MEAE: Technical Art Track
The Master of Entertainment Arts and Engineering degree is designed as a cohort model where students from all four tracks remain together throughout the two year program (fall and spring semesters only). Students take a series of courses focused on their specialty, as well as a series of classes with students from other tracks including game design, rapid prototyping, pre-production, and final projects. Each track also has a concentrated set of electives to choose from.
Students typically enroll in three courses each semester for the two years they are in the program (see below for a sample program of study).
Sample Arts Track Curriculum
Each of the graduate tracks have both shared and unique classes. Scroll to view the specific classes for each track.
- EAE 6300 – Technical Art I (3) (3 credit hours)
- EAE 6100 – Rapid Prototyping (4)
- EAE 6000 – Design I (3)
- EAE 6350 – Technical Art II (3)
- EAE 6110 – Projects I (4)
- EAE 6*** – Design II (3)
- EAE 6355 – Technical Art III (3)
- EAE 6120 – Projects II (4)
- EAE 6*** – Directed Elective (3)
- EAE 6360 – Technical Art IV (3)
- EAE 6130 – Projects III (4)
- EAE 6*** – Directed Elective (3)
EAE 6000 - Game Design I
Game design is at the core of the game development process. While the term “game designer” appears in various forms of game writing, design is frequently an eclectic and collaborative process. All MEAE students study game design, so that they may both have an opportunity to participate in the creative direction of games as well as better understand the design process.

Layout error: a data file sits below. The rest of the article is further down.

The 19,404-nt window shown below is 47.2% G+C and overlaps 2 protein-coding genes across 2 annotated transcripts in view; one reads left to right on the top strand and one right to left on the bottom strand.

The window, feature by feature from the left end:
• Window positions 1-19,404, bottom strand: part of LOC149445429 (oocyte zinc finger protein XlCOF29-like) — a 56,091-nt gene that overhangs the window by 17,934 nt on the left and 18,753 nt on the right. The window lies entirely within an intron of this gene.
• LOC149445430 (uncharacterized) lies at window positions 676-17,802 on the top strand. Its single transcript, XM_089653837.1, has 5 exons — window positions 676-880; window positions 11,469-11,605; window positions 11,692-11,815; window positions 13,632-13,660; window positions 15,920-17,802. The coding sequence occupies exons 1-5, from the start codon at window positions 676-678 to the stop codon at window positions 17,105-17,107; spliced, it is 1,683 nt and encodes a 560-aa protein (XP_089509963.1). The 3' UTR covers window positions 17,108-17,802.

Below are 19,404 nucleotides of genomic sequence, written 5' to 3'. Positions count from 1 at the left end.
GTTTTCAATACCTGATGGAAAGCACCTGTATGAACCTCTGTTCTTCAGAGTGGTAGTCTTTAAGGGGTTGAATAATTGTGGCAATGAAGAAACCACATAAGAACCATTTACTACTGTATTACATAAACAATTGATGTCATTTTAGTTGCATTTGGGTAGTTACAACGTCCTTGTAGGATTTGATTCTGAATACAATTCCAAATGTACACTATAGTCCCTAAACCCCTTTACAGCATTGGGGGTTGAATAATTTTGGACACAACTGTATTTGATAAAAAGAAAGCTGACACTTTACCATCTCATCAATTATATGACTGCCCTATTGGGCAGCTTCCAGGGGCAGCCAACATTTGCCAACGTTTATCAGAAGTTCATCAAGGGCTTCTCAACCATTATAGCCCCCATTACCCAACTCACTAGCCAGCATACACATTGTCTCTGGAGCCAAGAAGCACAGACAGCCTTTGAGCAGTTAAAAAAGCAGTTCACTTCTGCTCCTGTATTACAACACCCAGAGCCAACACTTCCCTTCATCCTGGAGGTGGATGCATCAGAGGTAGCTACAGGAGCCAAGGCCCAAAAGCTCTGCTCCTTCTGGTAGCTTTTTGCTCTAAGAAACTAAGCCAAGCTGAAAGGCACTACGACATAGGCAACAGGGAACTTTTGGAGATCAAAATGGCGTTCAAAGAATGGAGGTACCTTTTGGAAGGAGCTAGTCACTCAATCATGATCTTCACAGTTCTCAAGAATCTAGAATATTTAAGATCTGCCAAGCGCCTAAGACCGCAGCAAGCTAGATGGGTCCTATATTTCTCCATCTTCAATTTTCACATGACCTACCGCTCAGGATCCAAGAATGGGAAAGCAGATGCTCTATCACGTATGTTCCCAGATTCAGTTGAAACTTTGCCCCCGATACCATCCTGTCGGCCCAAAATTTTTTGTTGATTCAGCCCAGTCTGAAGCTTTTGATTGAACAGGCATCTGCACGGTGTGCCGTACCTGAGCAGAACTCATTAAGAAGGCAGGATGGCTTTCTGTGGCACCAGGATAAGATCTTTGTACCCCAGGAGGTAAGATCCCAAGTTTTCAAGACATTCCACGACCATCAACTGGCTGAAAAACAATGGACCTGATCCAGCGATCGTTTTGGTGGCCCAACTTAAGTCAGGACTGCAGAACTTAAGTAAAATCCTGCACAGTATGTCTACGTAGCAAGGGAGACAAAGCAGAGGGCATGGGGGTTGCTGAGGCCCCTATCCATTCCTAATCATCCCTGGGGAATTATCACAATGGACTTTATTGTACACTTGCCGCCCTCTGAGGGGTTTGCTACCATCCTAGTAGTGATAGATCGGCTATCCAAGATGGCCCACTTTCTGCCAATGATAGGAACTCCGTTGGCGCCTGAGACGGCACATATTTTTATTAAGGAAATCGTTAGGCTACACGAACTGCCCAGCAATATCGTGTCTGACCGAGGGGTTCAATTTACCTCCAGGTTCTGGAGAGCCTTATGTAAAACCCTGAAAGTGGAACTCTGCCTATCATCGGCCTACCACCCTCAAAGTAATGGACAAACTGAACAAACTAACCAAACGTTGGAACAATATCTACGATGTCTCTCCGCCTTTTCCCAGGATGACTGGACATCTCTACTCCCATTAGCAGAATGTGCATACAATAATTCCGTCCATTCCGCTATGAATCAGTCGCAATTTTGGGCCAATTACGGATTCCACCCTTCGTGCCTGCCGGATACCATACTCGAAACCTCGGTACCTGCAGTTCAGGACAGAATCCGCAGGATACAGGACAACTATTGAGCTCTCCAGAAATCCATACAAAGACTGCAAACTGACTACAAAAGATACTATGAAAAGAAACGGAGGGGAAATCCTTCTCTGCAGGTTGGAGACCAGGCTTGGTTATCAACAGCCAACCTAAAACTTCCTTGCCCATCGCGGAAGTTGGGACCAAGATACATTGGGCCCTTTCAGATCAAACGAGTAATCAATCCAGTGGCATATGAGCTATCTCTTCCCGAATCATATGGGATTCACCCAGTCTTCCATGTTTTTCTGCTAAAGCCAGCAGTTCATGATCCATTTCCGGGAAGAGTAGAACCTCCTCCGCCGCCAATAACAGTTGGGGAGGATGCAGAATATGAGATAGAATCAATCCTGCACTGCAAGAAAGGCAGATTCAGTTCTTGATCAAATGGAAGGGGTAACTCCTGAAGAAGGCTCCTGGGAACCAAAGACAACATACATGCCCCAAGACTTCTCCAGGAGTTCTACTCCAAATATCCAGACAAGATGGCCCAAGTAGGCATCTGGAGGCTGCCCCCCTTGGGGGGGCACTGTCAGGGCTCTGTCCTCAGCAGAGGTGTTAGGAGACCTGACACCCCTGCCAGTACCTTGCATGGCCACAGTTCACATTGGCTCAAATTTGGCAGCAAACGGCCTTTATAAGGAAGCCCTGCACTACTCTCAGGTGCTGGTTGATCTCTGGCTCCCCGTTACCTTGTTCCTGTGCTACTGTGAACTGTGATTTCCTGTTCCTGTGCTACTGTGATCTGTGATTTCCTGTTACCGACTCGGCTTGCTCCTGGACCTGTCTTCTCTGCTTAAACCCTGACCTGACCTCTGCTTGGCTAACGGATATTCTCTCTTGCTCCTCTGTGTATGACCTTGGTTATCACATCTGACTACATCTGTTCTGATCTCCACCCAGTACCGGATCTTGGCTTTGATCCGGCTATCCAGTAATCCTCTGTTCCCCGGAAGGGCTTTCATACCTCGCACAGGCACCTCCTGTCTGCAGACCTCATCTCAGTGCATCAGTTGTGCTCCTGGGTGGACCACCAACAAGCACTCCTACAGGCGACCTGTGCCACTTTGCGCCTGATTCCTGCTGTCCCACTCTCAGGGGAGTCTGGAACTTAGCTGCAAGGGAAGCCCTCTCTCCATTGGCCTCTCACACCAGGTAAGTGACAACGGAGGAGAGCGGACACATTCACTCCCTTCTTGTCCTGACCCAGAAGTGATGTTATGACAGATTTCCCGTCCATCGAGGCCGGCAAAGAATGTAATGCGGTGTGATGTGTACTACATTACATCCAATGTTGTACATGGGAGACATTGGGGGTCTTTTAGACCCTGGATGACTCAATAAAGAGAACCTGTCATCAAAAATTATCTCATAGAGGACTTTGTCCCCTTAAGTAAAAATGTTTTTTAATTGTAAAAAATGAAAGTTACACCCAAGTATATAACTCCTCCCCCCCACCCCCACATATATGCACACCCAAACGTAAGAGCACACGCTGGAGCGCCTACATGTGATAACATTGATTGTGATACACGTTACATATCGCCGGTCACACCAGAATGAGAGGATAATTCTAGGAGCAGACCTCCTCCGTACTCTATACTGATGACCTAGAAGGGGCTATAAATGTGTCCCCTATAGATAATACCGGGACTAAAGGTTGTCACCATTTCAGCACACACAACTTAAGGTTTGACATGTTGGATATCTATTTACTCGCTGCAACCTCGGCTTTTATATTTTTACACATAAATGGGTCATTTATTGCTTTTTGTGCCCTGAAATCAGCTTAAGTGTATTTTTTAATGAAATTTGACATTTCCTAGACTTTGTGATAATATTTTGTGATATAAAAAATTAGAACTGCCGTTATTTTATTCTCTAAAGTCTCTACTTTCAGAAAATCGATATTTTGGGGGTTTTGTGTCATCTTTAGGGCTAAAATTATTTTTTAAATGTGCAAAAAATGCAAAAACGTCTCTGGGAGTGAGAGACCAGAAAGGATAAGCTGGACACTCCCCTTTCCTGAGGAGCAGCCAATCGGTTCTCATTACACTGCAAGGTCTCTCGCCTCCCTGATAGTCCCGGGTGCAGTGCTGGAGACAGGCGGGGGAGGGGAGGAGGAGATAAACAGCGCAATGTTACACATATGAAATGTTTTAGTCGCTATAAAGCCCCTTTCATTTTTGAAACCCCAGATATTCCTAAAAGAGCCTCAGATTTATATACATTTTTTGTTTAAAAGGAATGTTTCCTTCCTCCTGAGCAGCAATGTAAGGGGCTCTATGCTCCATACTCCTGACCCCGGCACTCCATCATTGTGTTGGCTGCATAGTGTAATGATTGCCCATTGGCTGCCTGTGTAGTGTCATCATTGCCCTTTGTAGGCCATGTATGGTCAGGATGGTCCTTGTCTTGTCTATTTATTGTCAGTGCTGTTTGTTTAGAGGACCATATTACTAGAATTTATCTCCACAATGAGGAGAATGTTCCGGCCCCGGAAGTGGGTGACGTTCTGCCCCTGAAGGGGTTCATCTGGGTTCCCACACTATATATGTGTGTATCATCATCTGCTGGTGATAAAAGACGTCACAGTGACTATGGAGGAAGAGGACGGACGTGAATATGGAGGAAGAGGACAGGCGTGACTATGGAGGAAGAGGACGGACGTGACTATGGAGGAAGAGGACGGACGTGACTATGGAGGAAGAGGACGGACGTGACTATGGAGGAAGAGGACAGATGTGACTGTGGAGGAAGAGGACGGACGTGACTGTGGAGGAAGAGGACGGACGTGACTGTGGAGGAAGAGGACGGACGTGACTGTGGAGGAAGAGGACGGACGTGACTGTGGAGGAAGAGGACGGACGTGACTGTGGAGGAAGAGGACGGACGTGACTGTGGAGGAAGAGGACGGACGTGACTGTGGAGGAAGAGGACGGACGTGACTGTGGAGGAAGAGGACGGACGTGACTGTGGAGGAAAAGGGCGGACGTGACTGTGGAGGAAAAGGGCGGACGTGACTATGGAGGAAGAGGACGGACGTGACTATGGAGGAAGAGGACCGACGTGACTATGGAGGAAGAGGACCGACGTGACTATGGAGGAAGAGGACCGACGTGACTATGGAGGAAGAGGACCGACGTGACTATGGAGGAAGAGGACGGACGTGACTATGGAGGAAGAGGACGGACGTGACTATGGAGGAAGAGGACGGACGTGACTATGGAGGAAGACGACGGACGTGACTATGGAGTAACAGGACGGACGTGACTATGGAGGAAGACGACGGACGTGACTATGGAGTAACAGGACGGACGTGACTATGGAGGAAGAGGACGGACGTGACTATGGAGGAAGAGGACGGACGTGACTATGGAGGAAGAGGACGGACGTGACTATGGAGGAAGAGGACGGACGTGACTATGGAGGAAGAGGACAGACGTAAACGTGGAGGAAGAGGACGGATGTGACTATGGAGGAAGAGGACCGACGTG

This is the first of two seminars a student will take designed to educate students about how games are designed and produced. Design I is focused on a ludological approach to games, focusing on game mechanics, production processes, and game theory. Students will read works covering game history, ludology, as well as current practices in game development.
EAE 6XXX - Game Design II
Game Design II is the second seminar in which students study and design games as well as investigate the process of game creation. This requirement is met by taking one of a variety of courses offered and can focus on the final stages of game design and production, narrative approaches to games, user experiences, or ethics in games. Students will learn about critical perspectives, genre development, elements of game genres, traditions, and trajectories, as well as game post-production. Students will learn how to conduct and write a postmortem in addition to a game critique.
Sample Design II electives:
EAE 6010 – Virtual Worlds
EAE 6015 – Paper Prototyping for Games
EAE 6025 – Serious Games
EAE 6030 – Experimental Gameplay
EAE 6035 – Narrative in Game Design
EAE 6900 (022) – User Experience
EAE 6100 - Rapid Prototyping